I reread this book by Peruvian poet Blanca Varela (Pre-textos 1999). I decided to translate the final poem in the book:
the animal rolling around in the mud
love growls in his throat
and wrapped in filthy light
he goes partying
this makes the slaughterhouse
the arc of triumph
for this adventure
and health and harmony
hide in the guise of a star
and the black hazelnut
buried in his throat
lance blue beams to the winds
exhausted in the grime
singular diamond star in penumbra
he finds and loses god
in his hide
nuptials of choked melody
and blissful agony
what gift is needed
to enter the pond
Notes on the translation: I had to decide between "in the mud" and "in mud." I went with what sounded better in colloquial English.
I had to decide between "it" and "he." I thought the animal should have a gender, making it more personal. There could be advantages in "it" since I wouldn't have had to choose a gender.
I had to decide between dirty and filthy for sucia. I went with the intenser word.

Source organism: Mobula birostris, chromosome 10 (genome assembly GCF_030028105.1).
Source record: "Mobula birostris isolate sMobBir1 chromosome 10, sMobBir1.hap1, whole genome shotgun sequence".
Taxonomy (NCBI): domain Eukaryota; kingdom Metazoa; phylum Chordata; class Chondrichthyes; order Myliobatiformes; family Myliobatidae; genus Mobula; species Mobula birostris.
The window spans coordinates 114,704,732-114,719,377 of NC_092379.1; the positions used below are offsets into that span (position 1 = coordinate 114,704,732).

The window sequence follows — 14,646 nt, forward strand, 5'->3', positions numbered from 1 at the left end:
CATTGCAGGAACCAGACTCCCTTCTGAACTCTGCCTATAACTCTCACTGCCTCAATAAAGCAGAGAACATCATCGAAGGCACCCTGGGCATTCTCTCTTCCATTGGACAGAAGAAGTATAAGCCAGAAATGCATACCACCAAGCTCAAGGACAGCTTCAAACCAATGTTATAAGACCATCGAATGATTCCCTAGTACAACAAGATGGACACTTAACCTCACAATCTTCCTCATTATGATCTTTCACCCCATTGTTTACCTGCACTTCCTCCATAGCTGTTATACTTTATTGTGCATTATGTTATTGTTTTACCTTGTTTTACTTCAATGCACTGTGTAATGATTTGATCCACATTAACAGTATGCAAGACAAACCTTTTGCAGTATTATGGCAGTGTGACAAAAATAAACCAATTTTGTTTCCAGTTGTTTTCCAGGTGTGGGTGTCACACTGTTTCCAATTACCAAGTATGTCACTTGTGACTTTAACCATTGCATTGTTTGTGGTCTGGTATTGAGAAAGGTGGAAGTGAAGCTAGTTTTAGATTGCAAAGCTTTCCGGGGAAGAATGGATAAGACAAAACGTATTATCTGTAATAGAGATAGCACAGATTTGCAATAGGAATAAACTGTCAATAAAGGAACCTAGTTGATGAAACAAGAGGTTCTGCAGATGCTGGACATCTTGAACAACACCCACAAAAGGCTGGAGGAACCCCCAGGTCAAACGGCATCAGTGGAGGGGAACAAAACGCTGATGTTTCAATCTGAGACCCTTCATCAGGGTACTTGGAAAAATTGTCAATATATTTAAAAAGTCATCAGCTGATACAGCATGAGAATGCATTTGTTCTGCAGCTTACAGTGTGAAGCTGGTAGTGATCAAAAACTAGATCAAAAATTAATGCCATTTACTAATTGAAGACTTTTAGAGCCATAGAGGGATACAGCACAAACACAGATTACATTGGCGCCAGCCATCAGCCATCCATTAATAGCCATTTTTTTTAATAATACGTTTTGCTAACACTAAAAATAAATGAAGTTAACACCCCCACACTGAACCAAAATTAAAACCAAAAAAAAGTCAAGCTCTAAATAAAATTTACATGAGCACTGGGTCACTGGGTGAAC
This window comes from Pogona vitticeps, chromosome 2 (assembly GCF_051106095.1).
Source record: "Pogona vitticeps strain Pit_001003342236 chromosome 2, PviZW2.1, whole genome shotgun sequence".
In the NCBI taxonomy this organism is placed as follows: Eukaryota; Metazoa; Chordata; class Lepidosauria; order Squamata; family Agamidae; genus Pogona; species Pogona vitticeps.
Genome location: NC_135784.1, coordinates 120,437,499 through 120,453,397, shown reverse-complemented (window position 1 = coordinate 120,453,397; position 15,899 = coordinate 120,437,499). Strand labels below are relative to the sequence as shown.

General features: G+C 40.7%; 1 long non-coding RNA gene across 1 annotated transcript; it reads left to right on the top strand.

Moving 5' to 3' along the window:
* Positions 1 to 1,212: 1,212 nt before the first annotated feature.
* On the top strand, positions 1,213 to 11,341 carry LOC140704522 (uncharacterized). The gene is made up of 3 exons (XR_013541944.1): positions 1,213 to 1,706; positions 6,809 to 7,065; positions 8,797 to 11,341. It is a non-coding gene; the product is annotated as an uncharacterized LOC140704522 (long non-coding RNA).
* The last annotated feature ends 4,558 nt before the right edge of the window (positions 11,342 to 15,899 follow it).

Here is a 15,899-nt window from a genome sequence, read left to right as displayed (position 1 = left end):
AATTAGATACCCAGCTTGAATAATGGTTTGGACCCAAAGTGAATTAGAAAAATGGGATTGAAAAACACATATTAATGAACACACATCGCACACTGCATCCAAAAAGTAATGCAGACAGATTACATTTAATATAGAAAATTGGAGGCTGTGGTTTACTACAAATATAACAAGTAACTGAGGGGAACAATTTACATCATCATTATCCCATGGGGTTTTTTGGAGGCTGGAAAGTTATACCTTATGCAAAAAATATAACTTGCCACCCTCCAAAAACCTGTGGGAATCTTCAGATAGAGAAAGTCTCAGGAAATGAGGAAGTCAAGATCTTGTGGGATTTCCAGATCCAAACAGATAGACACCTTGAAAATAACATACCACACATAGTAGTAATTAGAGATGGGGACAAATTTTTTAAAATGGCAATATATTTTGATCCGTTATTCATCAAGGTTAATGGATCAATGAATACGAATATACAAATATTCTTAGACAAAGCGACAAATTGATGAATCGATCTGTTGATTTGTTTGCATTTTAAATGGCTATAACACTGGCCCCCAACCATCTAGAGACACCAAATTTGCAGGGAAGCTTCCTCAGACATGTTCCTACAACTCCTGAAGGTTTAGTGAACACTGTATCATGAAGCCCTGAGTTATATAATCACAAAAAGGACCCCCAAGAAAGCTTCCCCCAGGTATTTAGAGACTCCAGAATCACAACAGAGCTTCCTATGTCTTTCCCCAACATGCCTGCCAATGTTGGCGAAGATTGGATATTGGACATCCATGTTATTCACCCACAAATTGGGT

For "se va de fiesta" I used a convenient English-language idiom. Too colloquial? Yet it is literal and makes sense at the figurative level too.
For "arco triumpal" I wanted to convey a monument such as that in Paris. English gifted me with an alliteration in "health and harmony."
For "apariencia astral" I used an interpretive translation: "the guise of the star" rather than the word-for-word "astral appearance."
I used a more active construction "makes..." in place of a logical connection in the original, "de allí que..."
For "connubio" I first used "marriage," losing the advantage of a rarer word. I chose among union, matrimony, etc... and then settled on nuptials.
I chose between joyful and blissful and went for intensity once again.
For "se necesita el don" I used "what gift," to intensify a bit the idea of the gift.